This series of photos is of a commercial fishing boat based in Dartmouth. All the fish are line caught by three guys with rod and line. This way of fishing is very sustainable as they are only catching hungary fish.
This honest way of fishing does take effort and skill, unlike other larger trawlers which take everything in their nets. The larger trawlers take their quota then throw the rest back, which by that time is normally made up of dead fish. With this sort of waste, its easy to begin to understand why the oceans of the world are being over fished.
Cycling in London in recent years has become one of the most popular modes of transport. There has been an 117% rise in cycle journeys since the year 2000. London is often congested with conventional transport, such as buses and cars, which makes getting around quite impossible at times. On a bicycle a commuter has more freedom, and is able to miss a lot of the usual traffic woes experienced by other commuters. Although cycling is much healthier and more ecologically sound, cyclists do have dangers that are not always so apparent. In 2011 sixteen cyclists were killed in London, with 80% of those involving heavy goods vehicles. But who is to blame for deaths such as these? Is it the cyclist or the drivers?
This project is an observation of cycling habits in London. Throughout the project it has been amazing to see that a great majority of cyclists are quite oblivious to the dangers they put themselves in. Left turning vehicles kill the majority of cycle commuters. Riding into blind spots of larger vehicles and not being seen unfortunately results in often-fatal incidents. A scheme set up by the metropolitan police cycle task force, ‘Exchanging Places’, is slowly educating cyclists on the dangers of heavy goods vehicles. The general opinion of the members of the task force is that the lack of experience and knowledge of road rules is chiefly to blame. Due to cyclist not having to pass a test to ride on the roads, knowledge of road rules is often lacking and frequently ignored. It is hoped that by educating people on dangers, the amount of fatalities on London roads will decrease.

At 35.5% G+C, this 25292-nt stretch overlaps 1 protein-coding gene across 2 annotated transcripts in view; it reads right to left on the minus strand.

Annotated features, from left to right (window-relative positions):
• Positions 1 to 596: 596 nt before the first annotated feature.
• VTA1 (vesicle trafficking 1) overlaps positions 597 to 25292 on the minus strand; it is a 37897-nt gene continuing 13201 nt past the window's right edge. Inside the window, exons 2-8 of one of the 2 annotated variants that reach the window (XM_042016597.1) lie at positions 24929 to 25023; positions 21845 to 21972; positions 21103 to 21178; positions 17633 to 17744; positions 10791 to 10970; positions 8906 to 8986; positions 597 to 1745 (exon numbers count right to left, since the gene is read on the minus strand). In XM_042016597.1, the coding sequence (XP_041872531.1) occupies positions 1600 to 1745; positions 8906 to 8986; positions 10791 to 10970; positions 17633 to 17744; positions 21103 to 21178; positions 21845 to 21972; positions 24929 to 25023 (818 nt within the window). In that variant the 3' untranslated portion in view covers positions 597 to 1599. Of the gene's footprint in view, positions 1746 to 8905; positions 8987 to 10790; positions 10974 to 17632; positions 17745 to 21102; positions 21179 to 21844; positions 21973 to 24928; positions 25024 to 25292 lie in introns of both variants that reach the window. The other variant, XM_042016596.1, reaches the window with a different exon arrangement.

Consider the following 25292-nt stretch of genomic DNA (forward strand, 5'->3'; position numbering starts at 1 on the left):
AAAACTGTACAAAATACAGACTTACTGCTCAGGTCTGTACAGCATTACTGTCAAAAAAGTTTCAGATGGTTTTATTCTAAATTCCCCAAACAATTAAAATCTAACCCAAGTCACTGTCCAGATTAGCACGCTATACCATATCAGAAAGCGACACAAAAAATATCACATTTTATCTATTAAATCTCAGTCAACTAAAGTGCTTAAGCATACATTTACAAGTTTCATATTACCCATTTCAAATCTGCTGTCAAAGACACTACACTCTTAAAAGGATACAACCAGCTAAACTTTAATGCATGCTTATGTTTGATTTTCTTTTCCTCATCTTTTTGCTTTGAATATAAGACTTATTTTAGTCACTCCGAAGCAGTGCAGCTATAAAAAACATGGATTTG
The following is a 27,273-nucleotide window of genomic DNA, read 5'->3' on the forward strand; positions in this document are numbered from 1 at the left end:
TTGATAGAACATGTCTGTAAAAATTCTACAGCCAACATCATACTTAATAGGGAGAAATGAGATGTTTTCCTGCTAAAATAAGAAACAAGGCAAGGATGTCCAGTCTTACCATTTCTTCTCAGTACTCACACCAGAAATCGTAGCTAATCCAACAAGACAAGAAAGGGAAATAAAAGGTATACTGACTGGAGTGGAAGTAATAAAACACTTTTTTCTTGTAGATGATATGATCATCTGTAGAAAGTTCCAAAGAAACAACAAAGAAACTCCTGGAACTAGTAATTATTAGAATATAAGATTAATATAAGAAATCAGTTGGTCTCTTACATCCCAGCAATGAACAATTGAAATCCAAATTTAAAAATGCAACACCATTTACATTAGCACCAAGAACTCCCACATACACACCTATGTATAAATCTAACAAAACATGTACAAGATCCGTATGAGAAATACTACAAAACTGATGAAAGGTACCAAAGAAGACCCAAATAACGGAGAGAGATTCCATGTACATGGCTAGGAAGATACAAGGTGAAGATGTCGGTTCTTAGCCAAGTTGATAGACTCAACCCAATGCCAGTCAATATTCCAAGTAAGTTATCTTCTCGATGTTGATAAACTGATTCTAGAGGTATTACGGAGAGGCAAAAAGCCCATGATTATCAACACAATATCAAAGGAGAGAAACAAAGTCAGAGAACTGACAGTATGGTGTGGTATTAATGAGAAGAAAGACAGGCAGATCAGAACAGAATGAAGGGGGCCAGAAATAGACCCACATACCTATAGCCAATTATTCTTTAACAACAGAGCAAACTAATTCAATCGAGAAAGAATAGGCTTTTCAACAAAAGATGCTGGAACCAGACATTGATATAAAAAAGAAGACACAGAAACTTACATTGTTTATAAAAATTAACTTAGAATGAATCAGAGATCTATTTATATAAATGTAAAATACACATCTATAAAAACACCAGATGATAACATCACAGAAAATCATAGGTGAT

The most predominate cycling campaign group in London is LCC (London Cycling Campaign). Their ethos is to make London a safer and healthier place to live by introducing more people to cycling. There main campaign at the moment is called ‘Go Dutch’. This campaign centers itself on showing the London mayor candidates that a large number of Londoners want to see safer cycling infrastructure in place. It would be good to see more cyclists on the roads, but if cyclists have no idea of the road rules and procedures, are more people putting themselves at risk? The infrastructure that the LCC would like to see is a greater number cycle only lanes and transformation of major junctions to make them safer for cyclists.
From observing the cycling habits in London, the experience within cyclists seems to vary dramatically. Some cyclists do have drivers’ licenses and obey most of the road rules. But there is a minority of cyclists who are unaware of the hazards while cycling. Wearing of headphones listening to music and talking on mobile phones seems to be one of the most regular dangers people put themselves in. By doing actions such as these while cycling the rider is increasing the chances of something happening as they have removed one or more of their senses, which can be useful when riding in a lot of traffic in London.